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From The Curious Wavefunction on the dangers of certainty in science

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Science has always prided itself on respecting a plurality of views, perhaps because its practitioners have realized how fickle pronouncements of ultimate truth are. At the end of the nineteenth century a few leading physicists declared that fundamental physics was now set in stone and all that was needed was the drive toward more accurate measurements. The world of relativity and quantum theory shattered that fond illusion. Similarly many experts in evolution believed that the genome was unalterable once it was passed on from parents to children. The discovery of epigenetics put a completely different spin on genetic inheritance. The same slaying of longstanding beliefs – Aristotle’s four elements, vitalism, the ether – has pervaded the history of science.

It is thus clear that science has always suffered when its adherents have insisted that there was one truth to be known, shared and cherished. But it – and humanity – have suffered even more when the belief in such a truth came not from the scientific edifice itself from but from a political or social outlook that used that edifice to its own ends. The greatest harm comes not when scientists claim universal truth but when all of us, scientists as well as non-scientists, believe that science should support what we believe are sacred political or social values. More.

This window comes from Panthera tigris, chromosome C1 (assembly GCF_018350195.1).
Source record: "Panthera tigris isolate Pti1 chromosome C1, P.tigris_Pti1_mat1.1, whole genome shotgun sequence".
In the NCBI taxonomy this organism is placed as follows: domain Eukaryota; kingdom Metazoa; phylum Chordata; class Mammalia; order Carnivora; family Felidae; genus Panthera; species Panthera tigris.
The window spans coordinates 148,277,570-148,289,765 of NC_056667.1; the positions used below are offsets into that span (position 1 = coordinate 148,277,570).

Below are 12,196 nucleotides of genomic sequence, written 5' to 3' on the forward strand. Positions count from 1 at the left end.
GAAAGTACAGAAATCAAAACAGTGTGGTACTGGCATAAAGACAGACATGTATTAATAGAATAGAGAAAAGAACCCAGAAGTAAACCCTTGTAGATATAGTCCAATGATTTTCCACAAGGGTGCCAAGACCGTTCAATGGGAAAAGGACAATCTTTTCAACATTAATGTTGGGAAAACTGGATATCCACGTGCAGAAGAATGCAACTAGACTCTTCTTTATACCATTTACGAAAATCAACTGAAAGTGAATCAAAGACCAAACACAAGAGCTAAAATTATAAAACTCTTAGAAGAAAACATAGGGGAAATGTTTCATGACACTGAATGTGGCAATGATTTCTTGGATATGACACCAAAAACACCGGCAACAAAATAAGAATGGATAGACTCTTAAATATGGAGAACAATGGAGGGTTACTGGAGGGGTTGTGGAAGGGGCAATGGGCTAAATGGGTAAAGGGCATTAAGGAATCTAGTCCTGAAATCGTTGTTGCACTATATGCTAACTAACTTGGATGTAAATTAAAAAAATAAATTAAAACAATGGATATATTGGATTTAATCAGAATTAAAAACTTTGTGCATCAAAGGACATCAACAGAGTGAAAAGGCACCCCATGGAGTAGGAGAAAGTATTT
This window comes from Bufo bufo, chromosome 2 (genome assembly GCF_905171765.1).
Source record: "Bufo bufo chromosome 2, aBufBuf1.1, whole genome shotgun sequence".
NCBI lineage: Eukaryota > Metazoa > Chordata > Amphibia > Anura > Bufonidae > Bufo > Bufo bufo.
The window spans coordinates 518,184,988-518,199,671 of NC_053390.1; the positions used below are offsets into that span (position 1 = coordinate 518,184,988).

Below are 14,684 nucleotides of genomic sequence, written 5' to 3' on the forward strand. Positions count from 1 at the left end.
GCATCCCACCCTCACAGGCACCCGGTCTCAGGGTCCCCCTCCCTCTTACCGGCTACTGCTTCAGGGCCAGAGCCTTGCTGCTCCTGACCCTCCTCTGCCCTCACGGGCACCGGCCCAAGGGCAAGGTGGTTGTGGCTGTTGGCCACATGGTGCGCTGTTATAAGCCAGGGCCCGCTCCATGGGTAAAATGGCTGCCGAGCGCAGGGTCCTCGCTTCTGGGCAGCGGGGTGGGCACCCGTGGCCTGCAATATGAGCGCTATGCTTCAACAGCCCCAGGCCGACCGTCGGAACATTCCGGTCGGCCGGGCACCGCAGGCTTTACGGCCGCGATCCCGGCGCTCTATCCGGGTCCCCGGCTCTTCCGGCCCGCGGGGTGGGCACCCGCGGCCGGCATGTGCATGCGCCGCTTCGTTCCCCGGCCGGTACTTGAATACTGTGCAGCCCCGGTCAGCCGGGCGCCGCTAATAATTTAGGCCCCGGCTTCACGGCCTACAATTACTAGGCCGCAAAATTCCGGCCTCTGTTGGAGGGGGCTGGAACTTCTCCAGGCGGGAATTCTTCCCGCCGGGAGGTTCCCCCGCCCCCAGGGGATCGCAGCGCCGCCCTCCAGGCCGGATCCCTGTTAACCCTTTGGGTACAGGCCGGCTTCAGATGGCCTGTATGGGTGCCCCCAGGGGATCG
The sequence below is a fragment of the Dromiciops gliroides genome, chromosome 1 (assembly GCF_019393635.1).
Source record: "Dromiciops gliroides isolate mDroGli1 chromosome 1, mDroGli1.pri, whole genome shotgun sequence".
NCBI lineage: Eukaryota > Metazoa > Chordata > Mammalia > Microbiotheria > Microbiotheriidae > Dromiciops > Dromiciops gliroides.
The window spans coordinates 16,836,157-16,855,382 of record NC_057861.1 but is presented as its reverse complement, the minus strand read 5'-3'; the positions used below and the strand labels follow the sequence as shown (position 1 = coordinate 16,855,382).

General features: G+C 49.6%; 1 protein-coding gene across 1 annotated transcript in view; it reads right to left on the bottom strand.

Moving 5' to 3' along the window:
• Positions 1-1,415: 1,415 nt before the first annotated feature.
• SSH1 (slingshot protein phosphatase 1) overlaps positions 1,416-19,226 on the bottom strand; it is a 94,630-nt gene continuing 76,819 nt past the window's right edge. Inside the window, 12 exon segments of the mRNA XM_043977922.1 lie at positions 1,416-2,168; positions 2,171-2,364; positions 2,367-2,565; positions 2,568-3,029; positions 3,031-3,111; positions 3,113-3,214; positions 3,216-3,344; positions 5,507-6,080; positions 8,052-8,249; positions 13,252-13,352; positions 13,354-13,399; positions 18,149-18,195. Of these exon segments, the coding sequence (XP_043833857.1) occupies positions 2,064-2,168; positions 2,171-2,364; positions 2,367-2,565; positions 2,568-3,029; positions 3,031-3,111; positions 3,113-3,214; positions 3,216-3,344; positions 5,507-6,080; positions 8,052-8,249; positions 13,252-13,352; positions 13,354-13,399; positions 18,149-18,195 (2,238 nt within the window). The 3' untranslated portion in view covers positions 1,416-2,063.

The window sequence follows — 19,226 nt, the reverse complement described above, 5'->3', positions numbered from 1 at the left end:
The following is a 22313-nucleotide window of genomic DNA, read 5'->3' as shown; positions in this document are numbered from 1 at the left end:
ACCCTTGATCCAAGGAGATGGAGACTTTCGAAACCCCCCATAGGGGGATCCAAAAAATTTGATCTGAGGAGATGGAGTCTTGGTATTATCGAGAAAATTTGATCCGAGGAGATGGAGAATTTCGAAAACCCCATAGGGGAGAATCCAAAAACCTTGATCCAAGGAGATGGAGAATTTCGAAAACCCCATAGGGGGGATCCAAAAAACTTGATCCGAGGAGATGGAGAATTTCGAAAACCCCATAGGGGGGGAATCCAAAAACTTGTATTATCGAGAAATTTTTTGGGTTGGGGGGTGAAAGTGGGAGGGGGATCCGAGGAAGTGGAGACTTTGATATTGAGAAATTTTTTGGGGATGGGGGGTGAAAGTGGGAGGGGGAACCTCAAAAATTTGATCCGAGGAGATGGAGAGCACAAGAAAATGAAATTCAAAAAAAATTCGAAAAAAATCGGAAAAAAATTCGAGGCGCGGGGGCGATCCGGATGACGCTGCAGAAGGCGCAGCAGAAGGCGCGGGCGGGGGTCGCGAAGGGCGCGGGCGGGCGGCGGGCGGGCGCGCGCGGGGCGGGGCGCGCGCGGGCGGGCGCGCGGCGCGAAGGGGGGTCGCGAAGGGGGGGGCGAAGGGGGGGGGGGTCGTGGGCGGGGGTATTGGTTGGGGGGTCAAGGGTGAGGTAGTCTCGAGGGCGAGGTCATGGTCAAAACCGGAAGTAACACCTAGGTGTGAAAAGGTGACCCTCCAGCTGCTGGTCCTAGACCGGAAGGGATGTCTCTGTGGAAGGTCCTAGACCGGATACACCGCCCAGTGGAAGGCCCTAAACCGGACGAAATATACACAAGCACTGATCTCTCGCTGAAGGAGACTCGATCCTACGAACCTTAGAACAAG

Actually, half the people who say they “stand for science” today would lose all interest in it if it didn’t happen to support their pet peeves, grievances, and crotchets.

Note: Curious Wavefunction (aka Ash Jogalekar) hit our screens recently when he got dumped from Scientific American in one of those weird events connected with Nicholas Wade’s book on race and Darwinism.

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One Reply to “From The Curious Wavefunction on the dangers of certainty in science

  1. 1
    ciphertext says:

    I think that once you start connecting science to pet peeves, grievances, and crotchets; you are engaging in politics. I define politics as “that process by which at least two parties possessing of different opinions seek to reconcile their differences”.

    Does that mean you cannot use observations in science as a means to support your P.G.Cs (shortened form!)? No, it doesn’t. However, that is a sword that cuts both ways. It is never really the “observations” that are used. I believe it is the conclusions drawn from such observations that are used in support of a P.G.C. They are also used as weapon against a P.G.C. All observations and the conclusions that follow from them should be considered “provisional”. Some are just more provisional than others. 🙂

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